As each of us travels through life — writing and playing music, editing and mixing sound, recording, designing, having relationships with people, and so forth — we accumulate victories and defeats. From a professional standpoint, this accumulation constitutes a track record that often serves as the basis for people judging our success. But the numbers do not tell the whole story. Each outcome of a particular situation carries its own richer tale, the details of which convey a larger picture of what transpired and who we are.
That is even more true from a personal standpoint. How we handle triumph and setbacks is more important to who we are than the simple fact that a situation is resolved in a way that is viewed as a win or a loss. Most significant is the way one responds to a rout or disappointment, much of which comes from one's inner sense of identity, strength of character, and self-confidence.
I admire those who, unaffected when their efforts do not bear fruit, pause only to absorb the lessons gained from the experience before embarking on another attempt. In contrast, I am affected when life knocks me down but usually have the strength to pick myself up and start moving forward again. As long as I have at least occasional victories to replenish my internal reservoir of belief and energy, that works. When that reservoir has been depleted by a succession of blows, it gets tougher for people like me to shake off defeat, as that situation challenges the essence of self-image. In the face of such fundamental questioning, my best response may simply be to keep putting one foot in front of the other out of faith that, eventually, clarity will prevail and inner strength will return.
Still, while persistence in the face of adversity is a key to success, there are times when it is most sensible, and sometimes is the better choice, to admit defeat and close the book on a given enterprise. As W.C. Fields famously said: “If at first you don't succeed; try, try again … then quit. No use being a damn fool about it.”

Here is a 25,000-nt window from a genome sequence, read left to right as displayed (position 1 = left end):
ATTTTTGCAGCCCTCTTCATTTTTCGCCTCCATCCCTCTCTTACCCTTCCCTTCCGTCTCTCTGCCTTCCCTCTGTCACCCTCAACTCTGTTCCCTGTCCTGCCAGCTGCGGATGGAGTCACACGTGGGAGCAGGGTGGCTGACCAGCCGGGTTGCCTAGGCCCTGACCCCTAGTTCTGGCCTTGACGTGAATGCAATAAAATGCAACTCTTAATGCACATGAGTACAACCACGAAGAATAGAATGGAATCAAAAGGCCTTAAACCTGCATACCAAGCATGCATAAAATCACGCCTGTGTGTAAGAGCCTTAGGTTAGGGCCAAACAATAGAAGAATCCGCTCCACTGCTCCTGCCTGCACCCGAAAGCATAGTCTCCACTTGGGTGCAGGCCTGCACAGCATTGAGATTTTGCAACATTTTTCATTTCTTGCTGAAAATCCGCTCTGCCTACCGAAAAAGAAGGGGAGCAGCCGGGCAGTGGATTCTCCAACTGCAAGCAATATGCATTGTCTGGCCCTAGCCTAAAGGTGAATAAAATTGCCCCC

Yet bouncing back from defeat is not the full description of character in the realm of endeavor. How success is embraced is also important. For most, success brings confidence and strength, propelling a person forward with increased momentum. But there is every bit as much danger to the soul in success as in defeat, perhaps even more. Some people accept success almost as a birthright, something inherently theirs that places them above others who have not (yet) attained the same level of accomplishment. Such an attitude can be insufferable and have greater personal than professional consequences. Others can be intimidated by the pressures success can bring to continue a “streak” or a “meteoric rise.” Staying on top can become an obsession that leads to poor decisions, professionally and personally. For those who are so driven by internal demons that the achievement of victory after victory is never sufficient to convince them of their worth, success is hollow.
As usual in life, the balance between accepting the validation and momentum of success and allowing oneself the pride of a job well done, while exhibiting grace that reflects the retention of some humility, is hard to attain. Beyond success and defeat, however, there are situations that cannot be defined clearly as either. In fact, these “no decisions” often include some aspects of both. Outcomes like that can be puzzling, leaving a person straining to determine what the real meaning was.
In the end, the way that people deal with wins, losses, and draws is not only vital to their own frame of reference, but it can be visible to others, who frequently respond as much to other people's attitudes as they do to their track records. This, however, is as it should be: the manner in which a person responds to the ups and downs of life says a great deal about his or her depth of character, and that is a very good basis on which to choose one's friends and colleagues.